So we know why it is a good idea, but what is it and is there a process to follow to do it?

Like everything else there are loads of theories, for what it is worth I have diluted the concept into the following steps, easily adaptable for all.

1) It. It all starts with a thought, concept, idea or a desired outcome. Write it into a sentence or a paragraph. Gather your colleagues ( or if you are alone -your wits) to discuss.

2) Be self aware - know your natural + find your unnatural bias. Be alert to them. Kick them out the door. Open your mind. 

3) Prism review - every angle people. Look at it from every angle, inside out, upside down, backwards etc Objectivity is the aim. 

4) Isolate - Slice away ALL your wants, desires and needs. Remove them from the process. If it scares you to say it, then you are on the right track. Be courageous. 

5) Machine - become the engineer. Know every part, how it is tooled, what it is for, where it connects. TAKE IT APART. Put it back together as something else.Do this many times. What do you see? How can it change? What are the perceptions of it under different lights? Who is impacted by each version? How are they affected? What does it feel like in this configuration? Does it still work?

6) Release Values. Yes that is right, build a nice strong fence and take Trust, Integrity, Respect, Honesty and all their friends off leash. Just for a bit. See what they do.

7) Space. By now you have a mind map which looks like anything from a Tarantino film to a Monet Garden. Record it and leave it for at least a day if not two.

8) Re-write it.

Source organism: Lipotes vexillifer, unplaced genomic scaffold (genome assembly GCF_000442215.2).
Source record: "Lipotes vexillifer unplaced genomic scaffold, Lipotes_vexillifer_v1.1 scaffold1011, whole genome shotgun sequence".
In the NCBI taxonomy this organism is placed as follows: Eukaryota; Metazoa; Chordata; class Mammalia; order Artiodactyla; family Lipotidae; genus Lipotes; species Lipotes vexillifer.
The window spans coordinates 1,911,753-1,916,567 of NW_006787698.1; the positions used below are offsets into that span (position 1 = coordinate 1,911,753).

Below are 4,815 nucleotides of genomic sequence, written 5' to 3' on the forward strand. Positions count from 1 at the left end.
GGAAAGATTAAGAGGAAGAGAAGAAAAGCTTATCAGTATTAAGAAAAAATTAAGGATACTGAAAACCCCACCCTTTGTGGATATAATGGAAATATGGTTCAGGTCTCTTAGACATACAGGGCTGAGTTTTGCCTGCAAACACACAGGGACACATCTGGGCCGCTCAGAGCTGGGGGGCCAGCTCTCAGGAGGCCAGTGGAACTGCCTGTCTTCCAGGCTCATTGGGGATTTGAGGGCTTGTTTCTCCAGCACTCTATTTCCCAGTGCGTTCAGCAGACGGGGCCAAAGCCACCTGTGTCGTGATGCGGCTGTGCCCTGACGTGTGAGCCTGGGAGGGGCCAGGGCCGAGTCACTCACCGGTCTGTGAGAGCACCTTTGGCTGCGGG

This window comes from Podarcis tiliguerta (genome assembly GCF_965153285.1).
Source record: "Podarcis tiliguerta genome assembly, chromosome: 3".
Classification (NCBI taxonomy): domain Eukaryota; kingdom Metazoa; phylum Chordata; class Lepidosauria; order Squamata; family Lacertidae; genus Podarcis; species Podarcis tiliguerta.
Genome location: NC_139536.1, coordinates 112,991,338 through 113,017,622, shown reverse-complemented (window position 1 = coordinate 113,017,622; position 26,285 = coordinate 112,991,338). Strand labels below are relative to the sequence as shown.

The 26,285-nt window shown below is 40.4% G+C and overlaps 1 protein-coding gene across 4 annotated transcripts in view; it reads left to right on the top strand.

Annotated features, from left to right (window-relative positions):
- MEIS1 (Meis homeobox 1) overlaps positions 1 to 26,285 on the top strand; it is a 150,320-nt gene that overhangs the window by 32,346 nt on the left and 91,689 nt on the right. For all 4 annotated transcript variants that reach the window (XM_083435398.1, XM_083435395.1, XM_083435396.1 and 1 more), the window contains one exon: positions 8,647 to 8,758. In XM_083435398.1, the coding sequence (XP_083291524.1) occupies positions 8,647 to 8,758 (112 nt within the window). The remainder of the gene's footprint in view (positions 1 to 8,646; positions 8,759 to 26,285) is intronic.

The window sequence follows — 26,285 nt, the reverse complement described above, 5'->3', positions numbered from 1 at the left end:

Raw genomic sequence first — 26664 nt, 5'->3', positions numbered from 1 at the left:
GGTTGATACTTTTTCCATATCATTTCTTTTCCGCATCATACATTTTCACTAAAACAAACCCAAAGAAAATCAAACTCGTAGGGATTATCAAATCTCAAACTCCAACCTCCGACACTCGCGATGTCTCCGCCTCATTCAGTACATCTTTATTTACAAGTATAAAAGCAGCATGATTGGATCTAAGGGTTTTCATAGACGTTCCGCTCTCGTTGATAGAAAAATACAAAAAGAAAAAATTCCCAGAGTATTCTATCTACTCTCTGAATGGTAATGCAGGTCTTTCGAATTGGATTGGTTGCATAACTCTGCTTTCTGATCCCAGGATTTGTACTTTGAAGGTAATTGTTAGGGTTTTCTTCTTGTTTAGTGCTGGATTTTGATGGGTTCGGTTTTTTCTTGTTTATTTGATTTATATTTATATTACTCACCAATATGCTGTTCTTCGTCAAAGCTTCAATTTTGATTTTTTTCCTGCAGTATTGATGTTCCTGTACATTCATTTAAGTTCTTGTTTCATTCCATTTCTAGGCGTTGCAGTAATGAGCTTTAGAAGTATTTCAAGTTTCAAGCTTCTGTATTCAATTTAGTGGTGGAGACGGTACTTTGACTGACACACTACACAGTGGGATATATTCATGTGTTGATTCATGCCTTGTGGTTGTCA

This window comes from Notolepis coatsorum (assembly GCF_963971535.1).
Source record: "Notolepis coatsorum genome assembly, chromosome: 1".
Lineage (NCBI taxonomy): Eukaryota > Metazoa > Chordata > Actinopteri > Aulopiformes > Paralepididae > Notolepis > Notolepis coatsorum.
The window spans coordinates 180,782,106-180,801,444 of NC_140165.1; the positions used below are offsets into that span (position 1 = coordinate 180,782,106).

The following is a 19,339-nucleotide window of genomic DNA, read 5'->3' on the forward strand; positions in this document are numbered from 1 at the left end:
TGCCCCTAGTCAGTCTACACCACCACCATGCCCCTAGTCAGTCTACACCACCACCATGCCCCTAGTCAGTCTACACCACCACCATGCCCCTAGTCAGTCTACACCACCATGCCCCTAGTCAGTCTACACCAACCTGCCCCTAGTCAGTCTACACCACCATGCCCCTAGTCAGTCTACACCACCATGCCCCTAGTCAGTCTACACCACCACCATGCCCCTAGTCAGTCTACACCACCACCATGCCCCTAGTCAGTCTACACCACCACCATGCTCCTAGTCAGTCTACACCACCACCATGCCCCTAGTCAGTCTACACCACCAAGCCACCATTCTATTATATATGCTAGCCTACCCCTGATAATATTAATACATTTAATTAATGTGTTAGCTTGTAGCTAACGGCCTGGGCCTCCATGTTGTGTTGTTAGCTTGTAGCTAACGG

If you are interested in learning HOW to do the above, contact me -  trish@criticalq.com.au

And so it begins

Have you ever sat in a meeting and wondered "why"?

Yes! Great - then take a seat, put your feet up and grab some snacks. You have made it home. 

CriticalQ is the place for everyone who has ever questioned the status quo.

Let me be clear though, this is not because you think you know better, or have better ideas, or think you can do it better. 

CriticalQ is the place for those of us who just want to know WHY.  Who want to understand the theory and the process behind the decision, process, instruction etc.  The "I know you are important and powerful, but my values are important and powerful too; and it is REALLY imperative that I understand what it is we are doing here; what the point of it is, and why I should sign up, because I really want to contribute in a meaningful way to it's success" conversation. Yes that one, it's the one so often sidelined to the kitchen. 

So over here in the super special comfortable couch, with the fully stocked bar and the cheese board; is the place for those who have ever been courageous enough to cross that barrier and openly ask the magic question out loud in the meeting - Why?  We also welcome the curious, the disenfranchised and all square pegs. 

I personally wear some scars from this practice, it has been my Achilles Heel since primary school, through high school and into over two decades of corporate life. That, plus just not really fitting the mould. I never wore the right clothes, had the right hair or said the right things either. Going back to university in my 40's made me realise that critical analysis has a valid place in our working lives and what's more;  can create better decision making and better business results. It also taught me about acceptance, values and compassion. Critical thinking and theory when applied and backed by research enables us to work on a whole different plane.  Ditto to good relationships and an added layer of Leadership comprehension and practice. 

This is not about being on or off any buses. This is not about disrespecting anyone or slowing down innovation,  NO - let us be very clear that this is quite the opposite. This is all about inspiring followership, aligning leadership to values and prosperity, creating real relationships and sparking innovation for better and more sustainable results. 

So, with apologies to myself for taking so long to heed the call, I look forward to sharing the journey with you all. 

Warmest regards 

Trish

July 2017

 Ruffle some feathers

Ruffle some feathers